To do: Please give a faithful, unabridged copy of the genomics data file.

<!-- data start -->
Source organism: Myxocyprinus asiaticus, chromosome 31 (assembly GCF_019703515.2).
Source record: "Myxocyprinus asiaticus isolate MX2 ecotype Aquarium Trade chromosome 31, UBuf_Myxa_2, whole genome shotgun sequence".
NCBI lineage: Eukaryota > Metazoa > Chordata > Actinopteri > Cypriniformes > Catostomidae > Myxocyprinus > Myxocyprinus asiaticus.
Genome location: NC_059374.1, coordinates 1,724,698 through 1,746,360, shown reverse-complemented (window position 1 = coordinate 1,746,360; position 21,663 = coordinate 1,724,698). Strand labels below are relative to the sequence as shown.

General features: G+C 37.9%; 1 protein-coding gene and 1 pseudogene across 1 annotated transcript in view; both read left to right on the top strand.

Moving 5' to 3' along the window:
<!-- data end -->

Source organism: Myxocyprinus asiaticus, chromosome 31 (assembly GCF_019703515.2).
Source record: "Myxocyprinus asiaticus isolate MX2 ecotype Aquarium Trade chromosome 31, UBuf_Myxa_2, whole genome shotgun sequence".
NCBI lineage: Eukaryota > Metazoa > Chordata > Actinopteri > Cypriniformes > Catostomidae > Myxocyprinus > Myxocyprinus asiaticus.
Genome location: NC_059374.1, coordinates 1,724,698 through 1,746,360, shown reverse-complemented (window position 1 = coordinate 1,746,360; position 21,663 = coordinate 1,724,698). Strand labels below are relative to the sequence as shown.

General features: G+C 37.9%; 1 protein-coding gene and 1 pseudogene across 1 annotated transcript in view; both read left to right on the top strand.

Moving 5' to 3' along the window: